I understand that business models need to change to keep up with the times, but it needs to be based on sound market research. Clearly Expedia did not do the research in trying to change VRBO to compete with Airbnb. Would a 2-3% service fee be ok to charge to clients, maybe, but 4-9% – get real. We have a rental that on average got 2-4 booking from VRBO per month. Now we at best are getting 1 booking every 2 months. How can this be the result of good business decisions. Funny, to make up the difference we have just listed with Airbnb.
Every single one of us feels the same way. What are we going to do about it I have to renew next week and have been talked in circles every time I try to get some understanding about which option is best for us. They finally hired enough people so that someone answers the phone, but they all talk the same party line. Renew at platinum and you’ll get that preferential treatment for one year while all the kink are worked out of the new system. I am at platinum and have a global listing but no global customers and very few inquires for my peak season. We will loose our family home if this doesn’t star working again. Have gone to Airbnb but this is a whold other level of nightmare. Maybe we need to act as a group, but how
For some reason this platform will not let me put in a question mark, odd
Maybe he was fed up with all the changes and the direction the company was going in himself. I doubt it was HIS decision to add fees. A lot of owners have just been migrating over to other sites, HomeEscape, Trip Advisor, etc. after the new fees.
We list our place in VRBO and I agree with everyone that there is no justification and no value provided to the prospective renter for that fee. It is simply a way on increasing revenues.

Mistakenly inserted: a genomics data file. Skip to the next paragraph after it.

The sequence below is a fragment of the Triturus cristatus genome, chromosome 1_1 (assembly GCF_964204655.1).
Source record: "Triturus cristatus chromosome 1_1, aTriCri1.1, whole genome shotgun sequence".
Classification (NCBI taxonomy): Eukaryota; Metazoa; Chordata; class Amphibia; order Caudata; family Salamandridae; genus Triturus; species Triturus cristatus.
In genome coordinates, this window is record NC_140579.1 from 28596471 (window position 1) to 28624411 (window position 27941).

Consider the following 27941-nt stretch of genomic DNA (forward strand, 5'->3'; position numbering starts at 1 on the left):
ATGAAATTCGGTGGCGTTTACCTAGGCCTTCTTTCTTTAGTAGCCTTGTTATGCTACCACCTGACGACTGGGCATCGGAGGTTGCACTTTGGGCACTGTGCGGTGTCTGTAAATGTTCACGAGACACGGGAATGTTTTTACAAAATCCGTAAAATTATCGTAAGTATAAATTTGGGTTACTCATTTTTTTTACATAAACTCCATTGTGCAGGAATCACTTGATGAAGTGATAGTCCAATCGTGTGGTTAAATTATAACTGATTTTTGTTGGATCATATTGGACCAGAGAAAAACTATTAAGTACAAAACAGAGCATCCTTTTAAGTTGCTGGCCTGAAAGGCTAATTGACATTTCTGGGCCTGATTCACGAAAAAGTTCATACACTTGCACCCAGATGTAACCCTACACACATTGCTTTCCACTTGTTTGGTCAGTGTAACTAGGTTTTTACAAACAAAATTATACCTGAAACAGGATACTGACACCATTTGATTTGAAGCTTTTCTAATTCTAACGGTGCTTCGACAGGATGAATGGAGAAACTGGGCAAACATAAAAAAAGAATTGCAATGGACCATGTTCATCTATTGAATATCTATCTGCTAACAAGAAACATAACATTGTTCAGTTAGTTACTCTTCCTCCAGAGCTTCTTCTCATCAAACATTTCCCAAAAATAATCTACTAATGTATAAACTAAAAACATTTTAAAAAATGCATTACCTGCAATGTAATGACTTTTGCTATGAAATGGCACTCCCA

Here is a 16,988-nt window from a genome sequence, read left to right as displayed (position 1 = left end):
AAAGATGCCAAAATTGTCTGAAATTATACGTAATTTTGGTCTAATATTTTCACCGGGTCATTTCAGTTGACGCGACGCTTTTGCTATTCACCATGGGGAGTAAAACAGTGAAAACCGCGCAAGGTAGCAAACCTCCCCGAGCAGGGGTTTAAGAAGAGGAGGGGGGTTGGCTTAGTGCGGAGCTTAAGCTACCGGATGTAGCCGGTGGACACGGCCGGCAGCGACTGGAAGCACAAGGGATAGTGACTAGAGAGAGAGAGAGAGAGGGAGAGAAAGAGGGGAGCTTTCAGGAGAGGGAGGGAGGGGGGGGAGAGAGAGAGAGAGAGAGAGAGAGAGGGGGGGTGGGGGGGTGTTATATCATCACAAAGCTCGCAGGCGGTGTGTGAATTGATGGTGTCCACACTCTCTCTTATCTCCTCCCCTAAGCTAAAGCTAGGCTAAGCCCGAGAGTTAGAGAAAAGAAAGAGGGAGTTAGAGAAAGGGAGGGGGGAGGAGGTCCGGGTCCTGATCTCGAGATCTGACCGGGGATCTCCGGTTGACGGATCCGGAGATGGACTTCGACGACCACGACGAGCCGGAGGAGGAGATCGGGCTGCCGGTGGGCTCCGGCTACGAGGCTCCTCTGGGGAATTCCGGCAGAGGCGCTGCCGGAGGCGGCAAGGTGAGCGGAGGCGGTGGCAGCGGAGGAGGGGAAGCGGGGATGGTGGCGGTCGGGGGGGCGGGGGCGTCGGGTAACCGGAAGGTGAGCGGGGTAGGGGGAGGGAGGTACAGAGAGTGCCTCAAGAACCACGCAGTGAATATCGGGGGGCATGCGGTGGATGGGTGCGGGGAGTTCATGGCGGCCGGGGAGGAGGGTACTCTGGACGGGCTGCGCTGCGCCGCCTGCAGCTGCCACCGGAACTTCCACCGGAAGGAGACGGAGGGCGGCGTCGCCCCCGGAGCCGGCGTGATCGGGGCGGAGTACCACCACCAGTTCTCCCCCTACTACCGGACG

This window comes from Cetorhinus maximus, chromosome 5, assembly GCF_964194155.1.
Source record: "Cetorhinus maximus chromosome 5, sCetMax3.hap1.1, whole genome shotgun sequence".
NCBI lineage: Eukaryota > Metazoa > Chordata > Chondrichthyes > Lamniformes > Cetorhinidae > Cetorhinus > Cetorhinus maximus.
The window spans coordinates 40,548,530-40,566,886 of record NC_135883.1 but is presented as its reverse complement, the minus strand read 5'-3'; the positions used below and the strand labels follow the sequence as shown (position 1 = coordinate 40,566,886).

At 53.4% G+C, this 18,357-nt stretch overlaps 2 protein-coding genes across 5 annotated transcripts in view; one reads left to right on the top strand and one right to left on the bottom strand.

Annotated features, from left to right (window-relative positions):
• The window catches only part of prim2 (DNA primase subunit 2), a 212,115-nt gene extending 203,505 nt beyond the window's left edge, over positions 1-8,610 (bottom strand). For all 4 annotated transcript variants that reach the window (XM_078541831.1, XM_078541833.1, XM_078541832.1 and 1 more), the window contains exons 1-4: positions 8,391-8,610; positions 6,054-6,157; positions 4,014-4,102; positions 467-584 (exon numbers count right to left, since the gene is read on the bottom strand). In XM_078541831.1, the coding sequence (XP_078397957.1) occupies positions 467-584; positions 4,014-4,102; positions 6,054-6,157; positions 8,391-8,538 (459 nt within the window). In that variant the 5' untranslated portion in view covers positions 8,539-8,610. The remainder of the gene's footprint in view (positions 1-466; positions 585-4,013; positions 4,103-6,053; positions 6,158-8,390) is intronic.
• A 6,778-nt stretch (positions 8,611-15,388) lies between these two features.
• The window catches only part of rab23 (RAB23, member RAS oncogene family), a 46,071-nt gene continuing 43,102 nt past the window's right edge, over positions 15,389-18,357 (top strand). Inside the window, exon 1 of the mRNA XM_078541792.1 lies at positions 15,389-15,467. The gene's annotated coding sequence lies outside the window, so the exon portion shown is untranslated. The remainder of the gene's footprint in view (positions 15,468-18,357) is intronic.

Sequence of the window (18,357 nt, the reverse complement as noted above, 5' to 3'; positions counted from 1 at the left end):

What I have been doing is discounting by the same amount of the service fee to the families that rent from us.
It is bound to affect our volume of rentals. So far we are doing OK.
I agree the fee is nonsense but I won’t reduce my rate to compensate for the VRBO greed. We now process our payments through another credit card processor and bypass VRBO-HA. They increased their credit card fees this year without a single word to the customers, they are out of control and hopefully things will change.
The SERVICE FEE imposed by HomeAway VRBO is corporate greed at its core. It will be the hard working AMERICAN PEOPLE who save all year for a decent vacation who will be forced to shell out a little bit more. The folks that cant afford it wont book and that’s when the owners get hurt. It is truly SAD.
I am a homeowner of a single property that has been fully booked on VRBO for the last 10 years. Since their changes were implemented in February, 2016 I have seen my inquiries and bookings drop down to zero. Their “Best Match algorithm is a joke. You indicate owners are leaving VRBO in droves. I am very unhappy with the VRBO changes and have been looking for other reliable marketing alternatives but not having much success. Where is everyone going–I am looking for other options.
Are Rodolfo Todini, I have three apartments in Rome used as Holiday for 7 years always with VRBO and then with HomeAway.
Everything was going well until August 2015. Then suddenly declined requests so reservations. I pay two annual installments: one to HomeAway and another at Homelidays. For some months now I see that is charged to my customers even 6-10% for protection from owner! As if my 7 years of presence and 210 reviews all (almost) 5/5 not worth anything!
Too much pride and too much desire to earn money without a worthy consideration!
Maybe he left because he had moral issues with what was being done. Maybe he left because it was his idea to make these changes. Maybe he is the fall guy. Maybe he is the one responsible. Something tells me it’s Brian SharKles who is the bad guy here.